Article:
incoming. This paid off too. The duo picked up a couple of Reds and Trout and at one time had a "double" going (see video below0.

Our next stop, a brief one, was back at some docks at Seymore's Pointe where we played cat and mouse with some Mangrove Snapper. We won once or twice but they won more than that! After running thru Horsehead we made one final stop along some flooded marsh grass, went to the float rigs and immediately caught a nice Trout which Juday brought to the boat like a pro. We made one final drift thinking "maybe another Trout" when, BOOM! That float disappeared with a vengeance! Sean was on the the rod and as it ripped drag there was nothing to do but hold on. Sean began to work him to the boat, let him run a time or two, pulled him out away from the submerged oysters and eventually brought to the net a nice 24" Slot sized Redfish, boy what a fish! And that's the way to wrap up another great day of fishing here at Amelia Island, Florida!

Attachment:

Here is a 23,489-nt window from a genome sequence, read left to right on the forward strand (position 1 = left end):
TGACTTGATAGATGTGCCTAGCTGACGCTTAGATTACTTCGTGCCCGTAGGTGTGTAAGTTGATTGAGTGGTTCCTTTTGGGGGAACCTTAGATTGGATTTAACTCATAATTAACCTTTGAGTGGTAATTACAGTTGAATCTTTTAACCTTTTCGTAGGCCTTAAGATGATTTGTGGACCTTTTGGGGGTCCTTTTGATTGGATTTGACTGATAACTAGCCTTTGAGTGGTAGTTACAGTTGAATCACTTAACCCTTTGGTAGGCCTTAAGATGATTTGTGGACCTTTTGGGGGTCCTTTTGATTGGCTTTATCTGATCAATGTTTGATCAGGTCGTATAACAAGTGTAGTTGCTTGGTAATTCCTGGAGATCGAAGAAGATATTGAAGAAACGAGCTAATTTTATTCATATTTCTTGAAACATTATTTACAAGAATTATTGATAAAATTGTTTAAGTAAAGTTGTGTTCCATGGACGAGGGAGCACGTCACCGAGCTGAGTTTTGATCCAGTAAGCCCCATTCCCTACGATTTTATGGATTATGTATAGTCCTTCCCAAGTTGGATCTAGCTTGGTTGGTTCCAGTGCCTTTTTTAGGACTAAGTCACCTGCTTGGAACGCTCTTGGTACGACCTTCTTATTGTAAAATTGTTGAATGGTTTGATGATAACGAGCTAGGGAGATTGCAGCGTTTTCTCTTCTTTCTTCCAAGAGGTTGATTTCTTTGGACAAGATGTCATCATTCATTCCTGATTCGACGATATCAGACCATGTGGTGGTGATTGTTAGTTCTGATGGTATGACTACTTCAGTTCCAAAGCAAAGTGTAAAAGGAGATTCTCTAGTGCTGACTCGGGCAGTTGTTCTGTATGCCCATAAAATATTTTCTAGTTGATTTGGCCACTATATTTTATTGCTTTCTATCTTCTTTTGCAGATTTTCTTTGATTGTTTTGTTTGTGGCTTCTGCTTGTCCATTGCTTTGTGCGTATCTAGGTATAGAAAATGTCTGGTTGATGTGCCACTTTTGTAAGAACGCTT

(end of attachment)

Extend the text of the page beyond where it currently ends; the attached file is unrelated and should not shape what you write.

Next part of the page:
Wednesday, October 7, 2020

Fish Bite Picking Up With Double Hookup

I fished with two experienced anglers this morning - BJ Fitzgerald and his son Carson and finally, after 3 days of  a slow fish bite, we had some pretty decent action. We had met down at the Sawpit Creek boat ramp and "eased" up the river - there was some pretty dense fog so we couldn't run full tilt. But we got up the Nassau River a bit and made our first stop at the Spanish Drop area. The tide was right at the bottom so we began pitching jigs and live shrimp to the bank and began to get bites almost immediately. Carson got things started off catching a hard fighting Jack Crevalle then he added a handful of Seatrout.  BJ joined in on the catching and caught more Trout, then we had a couple of feisty Redfish come to the boat.